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The History of Lydiard House & Park
At the heart of Lydiard Park is Lydiard House – a striking Grade I listed Palladian house that for 500 years was home to the St John family.
The following information was orginially published by Lydiard Park here.
Medieval and Tudor
Lydiard House was the home of the St John family for more than 500 years. They inherited the house through marriage, when Margaret Beauchamp married Oliver St John. Margaret was a powerful, wealthy woman. In her second marriage, she married John Beaufort and was grandmother to Henry VII.
Margaret Beauchamp had inherited Lydiard Park from her father, and it was passed on to her second son, Oliver. Before the Beauchamp family, Lydiard Park was also held by the Grandison, Tregoze and Ewyas families.
Lydiard Park remained in the possession of the St John family until 1943, when it was sold to Swindon Corporation. In the 18th century, the family gained the title Viscount Bolingbroke, which paid tribute to Margaret Beauchamp. Through Margaret, the family claimed a distant connection to King Henry IV, who was born at Bolingbroke Castle.
In Medieval times, there was a deer park and manor house at Lydiard Park. St Mary’s Church dates back to medieval times and has wonderful examples of early architecture, sculpture, painted glass and metalwork.
Lydiard House is a beautiful, Georgian stately home which was redeveloped in the 1740s. The work was commissioned by John, 2nd Viscount Bolingbroke thanks to the wealth of his wife, Anne Furnese.
Lydiard House is a Palladian mansion, with symmetrical details, a grand entrance and lots of details inspired by classical architecture. These include the elaborate pediment on the front of the house, the corner towers and the detail seen around the windows on the ground floor.
Fine Georgian design can be seen throughout the state rooms, which have stunning plasterwork and fireplaces. The grand hall is decorated with plaster busts, a high ceiling and intricate plaster moulding. Elsewhere, visitors can see original marble fireplaces, pier glasses and an incredible library from the 1700s.
Within the State Rooms, there are portraits of many members of the St John family, including John and Anne. John’s half-brother Henry 1st Viscount Bolingbroke was a famous Tory politician, and features in numerous paintings and a marble bust carved by Michael Rysbraek.
The War Years
In 1943, Lydiard Park was requisitioned by the military and served three important functions during the Second World War. At the same time, the St John family decided to leave their ancestral home. Town Clerk David Murray John negotiated the sale of Lydiard Park to Swindon Corporation for £4,500.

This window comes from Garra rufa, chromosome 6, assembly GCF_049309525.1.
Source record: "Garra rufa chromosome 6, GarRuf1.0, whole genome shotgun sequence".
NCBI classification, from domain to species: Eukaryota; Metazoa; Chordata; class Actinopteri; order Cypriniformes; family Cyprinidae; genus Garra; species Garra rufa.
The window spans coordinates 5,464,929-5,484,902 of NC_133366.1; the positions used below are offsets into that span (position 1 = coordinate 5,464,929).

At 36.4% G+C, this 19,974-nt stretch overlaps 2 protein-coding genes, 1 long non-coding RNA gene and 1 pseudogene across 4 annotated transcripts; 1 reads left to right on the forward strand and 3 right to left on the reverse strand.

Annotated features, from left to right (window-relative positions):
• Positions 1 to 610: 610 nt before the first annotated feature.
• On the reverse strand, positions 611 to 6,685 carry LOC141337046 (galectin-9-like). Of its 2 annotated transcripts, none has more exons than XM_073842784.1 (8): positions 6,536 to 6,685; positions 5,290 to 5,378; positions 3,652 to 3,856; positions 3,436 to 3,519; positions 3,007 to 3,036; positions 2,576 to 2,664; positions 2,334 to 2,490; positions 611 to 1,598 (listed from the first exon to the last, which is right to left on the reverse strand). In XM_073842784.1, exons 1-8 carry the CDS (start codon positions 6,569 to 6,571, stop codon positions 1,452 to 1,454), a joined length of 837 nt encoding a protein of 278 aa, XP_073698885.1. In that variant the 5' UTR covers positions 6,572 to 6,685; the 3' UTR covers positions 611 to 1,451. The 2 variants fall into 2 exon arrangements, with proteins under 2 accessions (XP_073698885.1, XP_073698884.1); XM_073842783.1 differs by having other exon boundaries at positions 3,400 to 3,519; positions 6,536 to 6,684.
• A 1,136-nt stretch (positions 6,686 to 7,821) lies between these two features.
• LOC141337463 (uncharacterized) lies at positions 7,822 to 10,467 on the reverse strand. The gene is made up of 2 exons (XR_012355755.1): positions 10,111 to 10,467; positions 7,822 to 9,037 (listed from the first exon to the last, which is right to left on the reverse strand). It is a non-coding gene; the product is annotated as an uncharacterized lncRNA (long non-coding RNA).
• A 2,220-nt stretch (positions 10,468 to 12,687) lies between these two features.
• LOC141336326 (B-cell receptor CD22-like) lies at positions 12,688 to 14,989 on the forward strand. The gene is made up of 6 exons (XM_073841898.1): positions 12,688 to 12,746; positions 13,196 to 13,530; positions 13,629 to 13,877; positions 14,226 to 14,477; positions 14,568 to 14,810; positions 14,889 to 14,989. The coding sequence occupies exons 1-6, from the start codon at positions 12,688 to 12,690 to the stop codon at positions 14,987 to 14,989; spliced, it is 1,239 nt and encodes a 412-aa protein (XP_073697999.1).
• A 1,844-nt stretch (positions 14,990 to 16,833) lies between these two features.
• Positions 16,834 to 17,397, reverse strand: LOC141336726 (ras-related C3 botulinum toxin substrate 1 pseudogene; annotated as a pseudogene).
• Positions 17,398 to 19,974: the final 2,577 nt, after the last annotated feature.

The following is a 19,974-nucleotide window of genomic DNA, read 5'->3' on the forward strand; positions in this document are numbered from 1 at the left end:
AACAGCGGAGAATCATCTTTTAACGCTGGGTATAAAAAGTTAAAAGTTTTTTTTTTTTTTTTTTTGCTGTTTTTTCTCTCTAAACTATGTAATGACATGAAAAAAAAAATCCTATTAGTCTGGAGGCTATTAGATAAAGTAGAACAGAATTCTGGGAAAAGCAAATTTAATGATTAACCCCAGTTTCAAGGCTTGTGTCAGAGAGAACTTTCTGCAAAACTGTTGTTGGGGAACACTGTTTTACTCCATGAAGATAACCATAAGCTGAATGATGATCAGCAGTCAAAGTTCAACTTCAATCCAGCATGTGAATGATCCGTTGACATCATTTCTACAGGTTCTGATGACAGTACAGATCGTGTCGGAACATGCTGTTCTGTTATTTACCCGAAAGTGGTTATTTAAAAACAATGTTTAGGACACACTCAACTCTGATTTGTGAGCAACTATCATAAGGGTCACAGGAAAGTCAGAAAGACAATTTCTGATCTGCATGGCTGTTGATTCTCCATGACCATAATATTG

Lydiard Park served as a large station hospital for the American 101st Airborne Division, and treated casualties from the D Day Landings. The camp was located where the sports and event pitches are today. From 1943, the American hospital became a Prisoner of War hospital, and housed up to 200 German Prisoners of War at a time.
Elsewhere in the park, the Great Western Railway Home Guard used the fields and woodland for training and target practice. Following the war, the military huts were used as a temporary housing estate. Many families lived at the ‘lost estate’ at Lydiard Park until the 1960s.
Lydiard Park Today
Lydiard House opened to the public in 1955. Following years of decay, it was restored with a grant from the Minister of Works. As the building was purchased empty, members of staff have worked tirelessly to track down paintings and furniture and return the house to its former glory.
Lydiard House & Park has always been an extremely popular visitor destination for local residents and visitors. However, in the last few decades the parkland had been in decline and many historic features were at risk. In 2005, Swindon Borough Council was awarded £3 million from the Heritage Lottery Fund to begin an extensive project to restore the handsome landscaped parkland of the 18th century.
As part of this project, this unique ice house and castellated dam wall were restored; the lake was reinstated; the Walled Garden was planted with flowers and fruit; a new native woodland was created, and the park had new footpaths and visitors facilities. The Lydiard Park Project was also supported by national organisations including English Heritage and Natural England, and local businesses including Intel Corporation UK, The BMW Group and RWE npower. It was completed in 2009.
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